By becoming a guarantor for a friend or family member, you’ll be helping them get behind the wheel with a car loan. But acting as a guarantor for someone comes with responsibilities and even an element of risk, which you need to understand fully before you agree to it.
If you’re thinking of becoming a guarantor, this information could be for you.
Being a guarantor is a way to help someone secure credit when they have financial circumstances that discourage lenders.
A guarantor car loan works in the same way most other car finance does. The application process involves both the borrower and the guarantor to ensure that together they satisfy the lender’s criteria.
A deposit is still required too – where applicable – as well as a number of fixed repayments over an agreed amount of time. The difference with a guarantor car loan, though, is that a third party (the guarantor) is there to ensure all the payments are met. So, as a guarantor you are ‘guaranteeing’ the loan by promising to cover the payments if the borrower ever cannot.
If, for whatever reason, the borrower fails to make a payment, it’s up to the guarantor to take responsibility for it and pay it on their behalf.
Almost anyone can be a guarantor for a car loan, but different lenders may have different eligibility criteria. In general, you need to be over 21 (although there are lenders that will accept someone over 18). A guarantor also need to have a good credit score and a good credit history of making regular repayments.
Often the lender will ask that the guarantor is a homeowner, but they may accept non-homeowners as long as they have a fixed address and have lived there for a number of years.
Most guarantors are either a family member or a close friend of the borrower. It’s advisable that you’re only ever a guarantor for someone who you trust and who you would be willing to cover payments for if you ever needed to.
Lastly, you cannot be a guarantor to someone you’re financially linked with (so if you wanted to be a guarantor for a spouse or partner, for instance, you could only do so if you had separate finances).
Someone may need you to be a guarantor for a car loan if they’re struggling to get approved from a lender or if they can’t access an affordable interest rate by applying on their own.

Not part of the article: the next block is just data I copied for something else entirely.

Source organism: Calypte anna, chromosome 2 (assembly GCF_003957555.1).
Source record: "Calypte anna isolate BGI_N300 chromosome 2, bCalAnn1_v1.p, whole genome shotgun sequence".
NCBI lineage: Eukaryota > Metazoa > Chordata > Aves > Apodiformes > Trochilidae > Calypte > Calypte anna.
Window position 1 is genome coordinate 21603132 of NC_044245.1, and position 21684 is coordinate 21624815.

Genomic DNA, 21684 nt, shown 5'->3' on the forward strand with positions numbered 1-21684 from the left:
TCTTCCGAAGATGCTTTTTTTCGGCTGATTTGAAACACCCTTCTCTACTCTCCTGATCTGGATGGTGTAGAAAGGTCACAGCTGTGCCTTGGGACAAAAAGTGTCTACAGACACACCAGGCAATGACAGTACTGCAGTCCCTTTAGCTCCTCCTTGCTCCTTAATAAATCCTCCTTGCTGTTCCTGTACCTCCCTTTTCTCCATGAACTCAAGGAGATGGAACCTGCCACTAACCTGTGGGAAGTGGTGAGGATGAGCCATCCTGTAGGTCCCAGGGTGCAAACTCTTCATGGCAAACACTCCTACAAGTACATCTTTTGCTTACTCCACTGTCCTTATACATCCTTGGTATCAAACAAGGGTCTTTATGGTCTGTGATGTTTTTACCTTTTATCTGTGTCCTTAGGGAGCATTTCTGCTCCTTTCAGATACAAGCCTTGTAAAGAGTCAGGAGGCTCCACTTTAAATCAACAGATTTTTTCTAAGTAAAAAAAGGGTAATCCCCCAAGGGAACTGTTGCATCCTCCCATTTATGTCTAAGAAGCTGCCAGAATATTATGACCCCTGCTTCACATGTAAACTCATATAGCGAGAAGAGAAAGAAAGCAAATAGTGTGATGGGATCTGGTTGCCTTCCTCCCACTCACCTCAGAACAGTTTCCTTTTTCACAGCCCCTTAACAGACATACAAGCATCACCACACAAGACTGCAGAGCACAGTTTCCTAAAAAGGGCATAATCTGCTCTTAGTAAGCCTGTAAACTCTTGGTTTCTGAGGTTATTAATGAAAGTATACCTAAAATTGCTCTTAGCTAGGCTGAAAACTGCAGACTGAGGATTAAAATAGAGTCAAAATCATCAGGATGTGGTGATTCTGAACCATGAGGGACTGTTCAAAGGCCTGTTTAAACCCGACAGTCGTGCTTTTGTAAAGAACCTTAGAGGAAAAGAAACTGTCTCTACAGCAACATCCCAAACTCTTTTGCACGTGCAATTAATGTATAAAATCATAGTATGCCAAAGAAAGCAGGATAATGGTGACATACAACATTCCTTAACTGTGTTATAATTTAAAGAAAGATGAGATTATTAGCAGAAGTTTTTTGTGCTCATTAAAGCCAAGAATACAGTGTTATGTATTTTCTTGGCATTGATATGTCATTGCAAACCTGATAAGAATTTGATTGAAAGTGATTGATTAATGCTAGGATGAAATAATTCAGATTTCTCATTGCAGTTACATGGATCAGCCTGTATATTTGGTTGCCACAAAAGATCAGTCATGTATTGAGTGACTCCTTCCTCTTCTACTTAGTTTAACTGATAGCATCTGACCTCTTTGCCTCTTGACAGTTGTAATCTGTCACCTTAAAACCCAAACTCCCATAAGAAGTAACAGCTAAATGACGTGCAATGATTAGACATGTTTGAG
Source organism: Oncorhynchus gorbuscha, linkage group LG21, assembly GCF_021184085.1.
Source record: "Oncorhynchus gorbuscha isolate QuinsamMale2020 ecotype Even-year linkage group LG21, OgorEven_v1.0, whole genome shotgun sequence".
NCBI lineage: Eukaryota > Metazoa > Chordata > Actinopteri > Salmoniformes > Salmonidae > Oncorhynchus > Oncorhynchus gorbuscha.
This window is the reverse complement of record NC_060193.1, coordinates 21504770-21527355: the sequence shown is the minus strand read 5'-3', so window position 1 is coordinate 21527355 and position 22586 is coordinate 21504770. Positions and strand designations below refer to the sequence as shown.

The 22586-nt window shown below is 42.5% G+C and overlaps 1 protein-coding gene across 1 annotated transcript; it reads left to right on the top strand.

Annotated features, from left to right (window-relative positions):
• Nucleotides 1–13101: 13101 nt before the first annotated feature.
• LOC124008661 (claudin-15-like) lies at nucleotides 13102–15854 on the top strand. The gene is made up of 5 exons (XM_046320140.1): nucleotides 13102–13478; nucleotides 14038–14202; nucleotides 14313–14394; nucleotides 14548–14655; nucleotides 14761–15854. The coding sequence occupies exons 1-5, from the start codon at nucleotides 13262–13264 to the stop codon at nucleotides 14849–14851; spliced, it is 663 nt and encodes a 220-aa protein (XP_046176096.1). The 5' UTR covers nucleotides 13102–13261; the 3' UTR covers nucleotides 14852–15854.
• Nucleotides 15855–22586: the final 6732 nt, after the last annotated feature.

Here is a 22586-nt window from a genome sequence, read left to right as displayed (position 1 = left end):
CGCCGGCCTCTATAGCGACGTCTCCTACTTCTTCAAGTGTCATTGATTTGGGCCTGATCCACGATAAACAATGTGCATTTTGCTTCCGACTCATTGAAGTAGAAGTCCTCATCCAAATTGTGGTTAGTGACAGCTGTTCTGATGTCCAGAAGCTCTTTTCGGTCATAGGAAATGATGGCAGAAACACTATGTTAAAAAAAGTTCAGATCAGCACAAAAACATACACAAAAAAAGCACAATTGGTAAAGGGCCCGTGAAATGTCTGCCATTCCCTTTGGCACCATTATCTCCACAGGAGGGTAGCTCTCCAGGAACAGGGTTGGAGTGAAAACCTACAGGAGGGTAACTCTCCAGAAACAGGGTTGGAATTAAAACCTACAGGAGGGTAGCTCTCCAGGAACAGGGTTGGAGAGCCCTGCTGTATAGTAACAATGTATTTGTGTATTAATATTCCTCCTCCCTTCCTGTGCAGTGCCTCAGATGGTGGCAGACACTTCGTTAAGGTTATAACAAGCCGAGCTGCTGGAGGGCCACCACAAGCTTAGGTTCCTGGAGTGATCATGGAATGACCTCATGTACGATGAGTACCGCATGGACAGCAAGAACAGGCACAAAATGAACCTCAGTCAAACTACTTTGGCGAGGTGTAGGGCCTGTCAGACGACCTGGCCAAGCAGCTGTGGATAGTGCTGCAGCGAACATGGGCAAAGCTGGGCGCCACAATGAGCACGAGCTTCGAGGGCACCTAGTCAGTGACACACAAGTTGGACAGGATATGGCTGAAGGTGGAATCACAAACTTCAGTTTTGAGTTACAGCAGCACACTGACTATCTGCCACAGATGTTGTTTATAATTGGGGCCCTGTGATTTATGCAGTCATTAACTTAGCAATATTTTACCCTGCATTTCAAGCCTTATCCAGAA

This could be for a variety of reasons, but the main reasons include:
Their age: Young drivers often haven’t had time to build up enough of a credit history to satisfy lenders’ criteria. A guarantor who has a more established credit record can help.
Their credit rating: If someone has a low credit score, they’ll usually struggle with getting accepted for a car loan. A guarantor with good credit minimises that risk for the lender.
They’re self-employed or have an irregular income: Lenders, on the whole, like stability, and income can play a large part in whether someone is accepted for a loan or not. A guarantor acts as a safety net in case the borrower’s income cannot stretch to make payments.
If you’re considering or have been asked to act as a guarantor, it’s important to have an open conversation as to why they need you to be their guarantor so your decision can factor in their reasons.
If they’re asking you to be a guarantor because of bad credit, do you feel confident that they can manage their finances now? If it’s due to income, do they have savings or a back-up plan should they fall short one month? By having a candid conversation before you agree to becoming guarantor, you can prevent any misunderstandings later down the line.
Being a guarantor on a car loan shouldn’t cost you anything, unless the borrower misses or stops making repayments. If this happens, then you’ll be liable for making those payments along with any subsequent fees. So it’s good idea to ask yourself before you agree to being a guarantor if you can afford to pay back the loan if they can’t or won’t.
Typically, car loans run for a relatively short period of time – two to five years. Once you’ve signed up to be a guarantor, you usually have a 14-day cooling off period to back out if you want, otherwise you remain guarantor for either the duration of the term or until all the repayments plus interest have been made.
As the loan has been approved based on your details – your credit history, employment status, home ownership – you can’t be easily removed from the agreement. The only way to stop being a guarantor would be to repay the loan off in full early plus any charges and interest.
A guarantor usually needs to provide the same information as the borrower. This will include proof of ID, such as a passport or driving licence, proof of address (usually utility bills and bank statements, as long as they’re dated within the three months before application are accepted) and bank details.
Depending on the lender, you may be asked for proof of income or further supporting documents.
When you apply for guarantor car finance, the lender will run a series of checks on both the borrower and the guarantor. These will mainly be examining your credit history, your credit score and your current finances to assess whether you’ll be able to repay the loan as well as the affordability of the loan.
We expect more than 51% of our customers to achieve this rate.
|Loan Amount||Total Cost of Credit||Representative APR||60 Monthly Payments||Deposit Amount||Loan Term||Total Amount Payable|
|£7,500||£3831||19.1% APR||£188.85||£0||60 Months||£11,331|
We are a broker not a lender and our registered office is Trident Park, Trident Way, Blackburn BB1 3NU. Our contact number is 01254 919000